When I first saw this book on Netgalley, I was super excited because I thought it was going to be a graphic-novel style biography of Stan Lee's life, because some fool had slapped it with the "graphic novels" label. But STAN LEE is not a graphic novel - it is merely a biography about a man who wrote them. Apart from that slight disappointment due to some questionable labeling choices (*cough*), STAN LEE is a pretty fantastic book. I've read several comic book histories, about Wonder Woman and Superman, and they were all good. But they were also all DC. It would be really cool, I thought, to see the Marvel side of things. I've always liked Marvel.
STAN LEE shows how Stan Lee became involved with Marvel, how the Depression made him desperate and hungry (a familiar tale with many comic book authors and illustrators). It shows his contributions to the war effort with colorful cartoony instructional pamphlets for the soldiers. But the best part is his contributions to the Golden Age of Comics, before the Comic Code snafu. I had no idea that he was involved with so many of the Marvel superheroes - X-Men, The Fantastic Four, Thor, Doctor Strange, Iron Man, Spider-Man, The Hulk. Basically all of them. It was incredible. I guess there are some controversies over how much of the effort was his versus, say, Jack Kirby's, and I found a pretty great Vulture article called Why Is Stan Lee's Legacy in Question? that does a pretty good job discussing the subject, whereas this book, STAN LEE, kind of glosses over it.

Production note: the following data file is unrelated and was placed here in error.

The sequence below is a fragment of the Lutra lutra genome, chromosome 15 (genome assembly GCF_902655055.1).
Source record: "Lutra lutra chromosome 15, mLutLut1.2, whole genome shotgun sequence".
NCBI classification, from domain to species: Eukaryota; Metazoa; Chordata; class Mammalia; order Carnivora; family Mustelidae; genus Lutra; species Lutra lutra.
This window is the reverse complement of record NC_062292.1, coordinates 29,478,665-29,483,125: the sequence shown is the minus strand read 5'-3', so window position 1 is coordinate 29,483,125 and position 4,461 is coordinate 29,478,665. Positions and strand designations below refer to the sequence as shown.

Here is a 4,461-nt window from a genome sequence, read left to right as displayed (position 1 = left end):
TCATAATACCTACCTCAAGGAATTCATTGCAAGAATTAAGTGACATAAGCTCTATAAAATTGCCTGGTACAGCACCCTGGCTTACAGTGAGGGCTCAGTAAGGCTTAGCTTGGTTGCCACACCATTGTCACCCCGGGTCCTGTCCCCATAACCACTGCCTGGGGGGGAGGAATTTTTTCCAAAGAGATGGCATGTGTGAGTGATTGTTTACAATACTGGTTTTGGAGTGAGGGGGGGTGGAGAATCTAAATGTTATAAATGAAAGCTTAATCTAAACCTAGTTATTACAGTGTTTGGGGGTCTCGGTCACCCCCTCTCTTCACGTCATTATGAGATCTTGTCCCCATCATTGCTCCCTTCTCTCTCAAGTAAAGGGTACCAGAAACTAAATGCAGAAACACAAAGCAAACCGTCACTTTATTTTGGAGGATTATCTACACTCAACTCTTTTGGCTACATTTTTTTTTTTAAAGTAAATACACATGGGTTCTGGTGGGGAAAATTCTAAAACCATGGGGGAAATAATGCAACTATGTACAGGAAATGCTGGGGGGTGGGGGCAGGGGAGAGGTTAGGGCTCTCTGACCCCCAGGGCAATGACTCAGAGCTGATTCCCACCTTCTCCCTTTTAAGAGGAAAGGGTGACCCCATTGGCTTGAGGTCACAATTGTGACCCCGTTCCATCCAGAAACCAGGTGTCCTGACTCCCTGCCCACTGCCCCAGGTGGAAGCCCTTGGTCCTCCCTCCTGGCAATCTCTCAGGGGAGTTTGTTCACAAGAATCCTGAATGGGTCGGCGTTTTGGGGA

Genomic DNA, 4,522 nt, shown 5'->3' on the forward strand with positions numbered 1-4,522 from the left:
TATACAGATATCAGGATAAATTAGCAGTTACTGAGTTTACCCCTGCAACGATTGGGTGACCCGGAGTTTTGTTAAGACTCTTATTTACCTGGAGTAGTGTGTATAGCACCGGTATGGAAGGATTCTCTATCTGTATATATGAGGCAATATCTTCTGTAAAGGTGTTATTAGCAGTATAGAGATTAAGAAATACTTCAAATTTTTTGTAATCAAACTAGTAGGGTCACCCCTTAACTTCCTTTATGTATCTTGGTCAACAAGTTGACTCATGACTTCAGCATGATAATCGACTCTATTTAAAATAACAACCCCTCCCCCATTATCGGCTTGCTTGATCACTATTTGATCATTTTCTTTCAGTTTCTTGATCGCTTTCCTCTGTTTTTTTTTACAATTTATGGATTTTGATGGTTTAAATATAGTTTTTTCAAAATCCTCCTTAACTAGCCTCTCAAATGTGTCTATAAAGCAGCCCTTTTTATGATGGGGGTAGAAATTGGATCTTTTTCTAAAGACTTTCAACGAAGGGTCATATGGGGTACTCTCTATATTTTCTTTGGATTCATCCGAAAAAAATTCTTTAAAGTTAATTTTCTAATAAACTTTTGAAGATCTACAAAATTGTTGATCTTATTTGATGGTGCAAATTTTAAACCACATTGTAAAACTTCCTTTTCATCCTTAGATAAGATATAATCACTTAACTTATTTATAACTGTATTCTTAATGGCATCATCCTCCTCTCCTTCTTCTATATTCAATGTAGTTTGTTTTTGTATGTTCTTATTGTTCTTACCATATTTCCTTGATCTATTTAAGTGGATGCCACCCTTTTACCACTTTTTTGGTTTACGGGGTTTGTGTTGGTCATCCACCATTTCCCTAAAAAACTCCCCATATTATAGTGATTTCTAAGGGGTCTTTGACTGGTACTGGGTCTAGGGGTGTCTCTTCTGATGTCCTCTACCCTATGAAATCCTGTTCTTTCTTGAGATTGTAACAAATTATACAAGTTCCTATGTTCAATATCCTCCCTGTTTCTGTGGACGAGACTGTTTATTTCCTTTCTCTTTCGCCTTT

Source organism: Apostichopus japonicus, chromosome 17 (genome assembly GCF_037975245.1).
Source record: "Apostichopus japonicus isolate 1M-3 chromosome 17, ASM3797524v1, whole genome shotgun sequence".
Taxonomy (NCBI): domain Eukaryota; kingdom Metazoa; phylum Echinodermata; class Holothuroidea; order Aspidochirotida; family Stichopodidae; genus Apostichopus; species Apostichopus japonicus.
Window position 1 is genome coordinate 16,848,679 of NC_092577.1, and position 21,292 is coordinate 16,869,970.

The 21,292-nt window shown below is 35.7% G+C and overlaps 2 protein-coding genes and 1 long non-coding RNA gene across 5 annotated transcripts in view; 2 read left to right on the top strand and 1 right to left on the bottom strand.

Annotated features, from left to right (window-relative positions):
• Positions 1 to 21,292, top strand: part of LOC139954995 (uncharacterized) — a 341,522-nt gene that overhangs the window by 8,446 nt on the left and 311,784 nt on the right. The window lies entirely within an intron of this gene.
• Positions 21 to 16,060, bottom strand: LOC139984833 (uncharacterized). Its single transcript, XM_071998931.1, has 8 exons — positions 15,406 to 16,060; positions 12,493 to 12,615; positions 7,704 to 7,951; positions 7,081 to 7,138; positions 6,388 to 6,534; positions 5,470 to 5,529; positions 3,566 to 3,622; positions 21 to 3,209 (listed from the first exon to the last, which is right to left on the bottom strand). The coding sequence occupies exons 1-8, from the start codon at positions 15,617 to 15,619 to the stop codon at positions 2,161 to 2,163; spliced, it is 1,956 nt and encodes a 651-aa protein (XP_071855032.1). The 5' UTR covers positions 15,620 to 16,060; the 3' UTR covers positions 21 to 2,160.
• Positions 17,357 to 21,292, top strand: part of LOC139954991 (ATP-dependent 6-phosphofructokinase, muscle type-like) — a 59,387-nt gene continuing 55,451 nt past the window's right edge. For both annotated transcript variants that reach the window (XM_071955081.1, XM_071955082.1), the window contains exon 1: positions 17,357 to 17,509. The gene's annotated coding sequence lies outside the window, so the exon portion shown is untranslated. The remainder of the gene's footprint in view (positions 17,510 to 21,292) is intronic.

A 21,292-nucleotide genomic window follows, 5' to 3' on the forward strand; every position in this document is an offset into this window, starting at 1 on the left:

STAN LEE is obviously biased in that it is very much pro-Stan Lee. You don't want to air all the dirt on your childhood heroes. Why would you? But then, Stan Lee is a cool guy. He's got that "cool grandpa" vibe, where he's kind of nerdy, but not really out of touch. A living personification of the grandfather character in Princess Bride who woos his grandson over with a tale of heroics and romance and good triumphing over evil. That was the vibe that I got from STAN LEE. He wooed over America when we were being saturated with superheroes, and helped keep Marvel from going under in the Silver Age of comic books, when they were being stifled by the Comic Code.
This isn't all rose-tinted lenses, though. STAN LEE does touch on some of Lee's failings or mediocre efforts. The ill-fated Stan Lee Media venture was mentioned, and so was the Pamela Anderson-voiced Stripperella cartoon from the early 2000s, which I only vaguely remember as being one of those saucy late-night shows that I wasn't allowed to watch along with Greg the Bunny and The Man Show. And then of course, Batchelor also discusses Stan Lee's settlement with Marvel.
But good times and bad times aside, it's clear that Stan Lee is a creative individual who not only has a highly active imagination and creative eye but an excellent business sense as well. If you're a fan of Marvel or Stan Lee, I highly recommend this book. It's a great addition to the existing comic book histories, and I enjoyed it just as much as the Super Man and Wonder Woman histories, if not more.
P.S. For some reason, there are a ton of Excelsior Cafes in the Tokyo area in Japan. I don't know if they are named so as a nod to Stan Lee or what, but when I was in Akihabara - the gaming/comic district of Tokyo - I made sure to stop by one and drink a toast to Mr. Lee.
Thanks to Netgalley/the publisher for the review copy!
3.5 to 4 out of 5 stars